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The Speech Community

Peter L. Patrick
Dept. of Language and Linguistics University of Essex Wivenhoe Park Colchester CO4 3SQ United Kingdom Email: patrickp@essex.ac.uk http://privatewww.essex.ac.uk/~patrickp/

This article will appear in JK Chambers, P Trudgill & N Schilling-Estes (eds.), Handbook of language variation and change. Oxford: Blackwell.

ABSTRACT:

empirical linguistics, is at the intersection of many principal problems in sociolinguistic theory and method. This paper traces its history of development contemporary and notions, divergence, and discusses surveys links general to problems key issues with in

The speech community (SpCom), a core concept in

investigating language variation and change. It neither offers a new and correct definition nor rejects the concept (both are seen as misguided efforts), nor does it exhaustively survey the applications in the field (an impossibly large task).

The Speech Community

General Problems with the Speech Community Every branch of linguistics that is concerned with representative samples of a population; that takes individual speakers or

experimental subjects as typical members of a group; that studies

langue as attributable to a socially coherent body (whether or not it professes interest in the social nature of that body); or that takes as primitive such notions as ‘native speaker’, ‘competence/performance’, ‘acceptability’, etc., which manifestly refer to collective behavior, rests partially on a concept equivalent to the SpCom. Linguistic systems are exercised by speakers, in social space: there they are acquired, change, are manipulated for expressive or communicative purposes, undergo attrition, etc. Whether linguists prefer to focus on speakers, varieties or grammars, the problem of relating a linguistic system to its speakers is not trivial. In studying language change and variation (geographical or social) it is inescapable, yet there is remarkably little agreement or theoretical discussion of the concept in sociolinguistics, though it is much defined. Some examples from research reports suggest the degree of its (over-)extension (Williams 1992, p.71). The term ‘SpCom’ has been used for geographically bounded urban communities large (Philadelphia; Labov 1989) and small (Anniston, Alabama; Feagin 1996); for urban neighborhoods (‘Veeton’ in Kingston, Jamaica; Patrick 1999) and subgroups: Belfast vernacular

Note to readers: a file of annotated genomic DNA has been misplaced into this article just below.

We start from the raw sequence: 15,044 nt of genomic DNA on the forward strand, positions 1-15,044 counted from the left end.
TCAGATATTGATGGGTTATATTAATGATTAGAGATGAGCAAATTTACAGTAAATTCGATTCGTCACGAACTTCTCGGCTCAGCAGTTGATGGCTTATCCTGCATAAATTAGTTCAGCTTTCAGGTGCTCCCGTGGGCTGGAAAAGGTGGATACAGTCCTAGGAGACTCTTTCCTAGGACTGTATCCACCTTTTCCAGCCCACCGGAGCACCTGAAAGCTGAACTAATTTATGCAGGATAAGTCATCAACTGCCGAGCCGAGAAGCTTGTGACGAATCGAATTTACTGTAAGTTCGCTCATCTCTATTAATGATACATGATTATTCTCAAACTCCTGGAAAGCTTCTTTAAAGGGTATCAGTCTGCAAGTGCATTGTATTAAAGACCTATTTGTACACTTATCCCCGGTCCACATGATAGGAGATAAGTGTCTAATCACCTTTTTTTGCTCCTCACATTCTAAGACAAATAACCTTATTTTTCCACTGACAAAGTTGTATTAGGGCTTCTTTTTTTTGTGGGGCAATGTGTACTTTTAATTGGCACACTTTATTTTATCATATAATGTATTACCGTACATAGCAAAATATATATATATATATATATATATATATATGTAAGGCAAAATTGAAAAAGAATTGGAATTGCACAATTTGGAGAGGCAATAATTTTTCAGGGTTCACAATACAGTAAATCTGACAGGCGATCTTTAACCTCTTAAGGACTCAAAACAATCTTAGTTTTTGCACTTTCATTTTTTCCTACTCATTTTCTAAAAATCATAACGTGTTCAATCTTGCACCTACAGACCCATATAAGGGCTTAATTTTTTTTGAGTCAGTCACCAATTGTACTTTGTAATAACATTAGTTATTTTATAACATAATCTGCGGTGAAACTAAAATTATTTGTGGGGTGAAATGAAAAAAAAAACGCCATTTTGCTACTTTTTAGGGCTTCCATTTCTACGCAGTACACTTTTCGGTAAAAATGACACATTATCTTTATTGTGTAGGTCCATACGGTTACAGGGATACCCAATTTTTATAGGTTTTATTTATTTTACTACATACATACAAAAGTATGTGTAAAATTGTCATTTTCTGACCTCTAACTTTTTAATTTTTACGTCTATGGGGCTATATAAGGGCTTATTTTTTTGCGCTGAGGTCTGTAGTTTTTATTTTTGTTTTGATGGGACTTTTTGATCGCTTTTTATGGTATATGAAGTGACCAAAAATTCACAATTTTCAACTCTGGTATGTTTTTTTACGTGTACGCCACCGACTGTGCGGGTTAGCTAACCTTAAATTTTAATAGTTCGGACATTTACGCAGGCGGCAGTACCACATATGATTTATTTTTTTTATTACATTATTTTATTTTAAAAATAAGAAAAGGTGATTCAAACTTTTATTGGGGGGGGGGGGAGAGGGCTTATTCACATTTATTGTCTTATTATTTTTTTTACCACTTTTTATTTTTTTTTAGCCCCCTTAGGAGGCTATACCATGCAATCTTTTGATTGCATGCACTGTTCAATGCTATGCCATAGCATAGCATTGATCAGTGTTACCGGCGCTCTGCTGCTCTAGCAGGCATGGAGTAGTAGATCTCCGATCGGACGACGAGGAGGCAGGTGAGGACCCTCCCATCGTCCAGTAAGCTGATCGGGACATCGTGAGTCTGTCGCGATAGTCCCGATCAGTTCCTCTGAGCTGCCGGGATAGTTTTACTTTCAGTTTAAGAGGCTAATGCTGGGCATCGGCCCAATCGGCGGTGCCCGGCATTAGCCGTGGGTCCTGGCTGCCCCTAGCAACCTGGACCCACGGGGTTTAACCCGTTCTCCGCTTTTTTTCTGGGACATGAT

Peter L. Patrick

speakers (Milroy & Margrain 1980 – but see Macaulay 1997, p.15) and “the French-speaking minority of Ontario, Canada” (Mougeon & Beniak 1996, p.69). It has been denied to other cities (London; Wardhaugh 1998, p.123), but used for Anglo-Saxon England (Labov 1982, p.35); for urban immigrants, as distinct from both their source and target groups (Kerswill 1994); and for the “national unity of a people” (Dittmar 1976, p.106). Cutting across geographic and class lines, it has been used of very general assemblages such as children (Romaine 1982, p.7) and women (Coates 1993, p.140), as well as specific and temporary ones such as members of a jury (Durant 1999). For rural populations, it has been used to pick out named settlements of Warlpiri speakers (Bavin 1989), but for both individual locality and a discontinuous, larger region – the Gaeltacht – in Ireland (Watson 1989), where speakers do not define their communities in linguistic terms. Joly (1981) calls the Afro-Hispanic population of Panama’s Costa Abajo both a SpCom and a ‘ritual community’. Dimmendaal uses SpCom for the Turkana in Kenya, who have absorbed a variety of ethnic and linguistic groups (with consequent language loss) and undergone significant dialect differentiation (1989). The famously complex case of Eastern Tukanoan language speakers in the Vaupés region of Amazonia, where each patrilineal exogamic group is ideally identified by language but “one does not marry someone who speaks one’s own language” (Gomez-Imbert 1996, p.442), is analyzed as a...
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